Johnson also said performing the story in Fort Collins has been a special stop on the tour for all of the performers.

“It feels like we’re on sacred ground,” Johnson said. “We just feel this extreme gratitude to be here. It’s so profoundly meaningful.”

Johnson also said he’d been speaking with Shepard’s parents recently, Judy and Dennis, and said they’d told him that the people of Fort Collins have been kind and good to them over the years.

Michael Dennis Browne also worked on the oratorio as a poet and co-librettist, the writer of the words in an entirely musical production such as this. Browne said it’s been important to come to Fort Collins so close to the anniversary.

The members of the Fort Collins community who came to support the production were quick to share their own memories of the event. One man said he’d been part of the Rainbow Chorus around the time of Shepard’s death and remembers singing in the hospital parking lot.

Lisa Phelps, the first director of the CSU Pride Resource Center, also has memories attached to Shepard’s story, as she said the Pride Center was formed around the same time Shepard died.

One memory Phelps said she has of that time is that of the homecoming float for CSU the weekend following Shepard’s attack.

While Shepard was in the Poudre Valley Hospital, a fraternity and sorority lifted a scarecrow on their float with derogatory things written on it, Phelps said.

Phelps said some people tried to explain it as a coincidence since the theme for the float was Wizard of Oz. However, seeing as news reports explained how a cyclist mistook Shepard for a scarecrow caused many to believe it was an act against Shepard and the LGBTQ community.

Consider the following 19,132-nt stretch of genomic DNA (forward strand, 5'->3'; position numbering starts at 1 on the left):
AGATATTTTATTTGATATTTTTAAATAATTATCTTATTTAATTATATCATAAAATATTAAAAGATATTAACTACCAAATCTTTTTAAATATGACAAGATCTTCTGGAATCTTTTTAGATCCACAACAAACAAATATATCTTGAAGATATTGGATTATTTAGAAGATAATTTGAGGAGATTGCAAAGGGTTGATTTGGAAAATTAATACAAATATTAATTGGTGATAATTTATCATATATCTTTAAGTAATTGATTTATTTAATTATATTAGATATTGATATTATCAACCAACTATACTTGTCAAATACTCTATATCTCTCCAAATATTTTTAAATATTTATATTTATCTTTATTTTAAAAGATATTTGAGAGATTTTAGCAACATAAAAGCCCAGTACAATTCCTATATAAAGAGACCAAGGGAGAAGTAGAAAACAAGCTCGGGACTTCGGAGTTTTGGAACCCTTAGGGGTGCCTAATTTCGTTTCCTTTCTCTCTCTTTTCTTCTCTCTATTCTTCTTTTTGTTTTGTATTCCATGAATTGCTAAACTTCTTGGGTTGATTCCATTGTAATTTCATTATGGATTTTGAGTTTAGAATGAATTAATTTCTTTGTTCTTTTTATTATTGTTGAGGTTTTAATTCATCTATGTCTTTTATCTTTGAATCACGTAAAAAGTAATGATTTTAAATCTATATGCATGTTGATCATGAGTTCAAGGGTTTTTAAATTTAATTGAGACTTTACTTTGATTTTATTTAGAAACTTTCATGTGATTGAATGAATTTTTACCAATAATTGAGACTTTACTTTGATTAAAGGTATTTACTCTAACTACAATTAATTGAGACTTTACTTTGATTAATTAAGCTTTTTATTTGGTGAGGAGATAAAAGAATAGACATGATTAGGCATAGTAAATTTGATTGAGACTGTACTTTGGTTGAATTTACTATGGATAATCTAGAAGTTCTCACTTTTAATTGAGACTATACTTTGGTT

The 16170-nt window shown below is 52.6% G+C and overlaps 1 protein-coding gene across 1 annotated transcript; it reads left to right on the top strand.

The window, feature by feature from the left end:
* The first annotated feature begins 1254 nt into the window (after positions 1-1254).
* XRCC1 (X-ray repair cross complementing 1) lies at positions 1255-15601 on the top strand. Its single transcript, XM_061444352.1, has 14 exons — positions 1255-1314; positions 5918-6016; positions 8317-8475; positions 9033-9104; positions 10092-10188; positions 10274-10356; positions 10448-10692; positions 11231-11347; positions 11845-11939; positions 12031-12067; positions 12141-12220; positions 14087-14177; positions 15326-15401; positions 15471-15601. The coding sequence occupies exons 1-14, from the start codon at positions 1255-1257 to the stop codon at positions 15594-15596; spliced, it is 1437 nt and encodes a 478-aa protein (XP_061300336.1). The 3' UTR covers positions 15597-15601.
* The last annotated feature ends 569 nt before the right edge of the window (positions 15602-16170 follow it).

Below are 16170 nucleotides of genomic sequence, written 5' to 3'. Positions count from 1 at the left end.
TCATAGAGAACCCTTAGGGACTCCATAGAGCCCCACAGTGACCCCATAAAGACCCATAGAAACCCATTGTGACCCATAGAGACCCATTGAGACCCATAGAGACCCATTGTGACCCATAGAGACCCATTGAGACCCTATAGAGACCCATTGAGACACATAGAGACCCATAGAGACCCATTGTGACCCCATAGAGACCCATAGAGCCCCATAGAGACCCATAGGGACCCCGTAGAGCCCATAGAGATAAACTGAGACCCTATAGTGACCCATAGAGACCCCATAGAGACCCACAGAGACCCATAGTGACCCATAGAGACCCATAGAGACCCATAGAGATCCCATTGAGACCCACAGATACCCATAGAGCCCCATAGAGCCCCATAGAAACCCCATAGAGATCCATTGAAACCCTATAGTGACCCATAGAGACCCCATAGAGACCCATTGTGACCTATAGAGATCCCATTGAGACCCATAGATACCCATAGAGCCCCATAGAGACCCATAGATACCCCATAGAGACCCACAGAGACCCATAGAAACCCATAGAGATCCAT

“At the time, there was a mix of emotions. There was anger and there was fear and there was also a lot of courage,” Phelps said. “There were also a lot of people who spoke out in support.”

Phelps said she tries not to focus on the negative moments of that time and instead explained how there were people who came out of the woodwork to tell her that they didn’t believe what happened to Shepard was okay and that they wanted her and the LGBTQ community to be safe.

“I don’t want to deny that that happened,” Phelps said. “But I would really like to focus on people coming together.”

An example of the community uniting, Phelps said, was when a small convenience store put up a sign condemning anyone who took part in the float or believed in what the derogatory writing said.

“I didn’t feel unsafe but now I knew there were people who really cared,” Phelps said.

Today, members of the Fort Collins and CSU community can still recognize Shepard’s story as something to learn from and unite against. Kara Anderson, a CSU employee at Braiden Dining Hall, said she’s grateful for the way the community has moved forward since Shepard’s death.

“There’s a long history of violence in the LGBT community,” Anderson said. “But I’m grateful that we can define ourselves not by the tragedies of the past but by the vibrant culture we’ve established in the present.”

Charlotte Lang can be reached at or on Twitter @ChartrickWrites.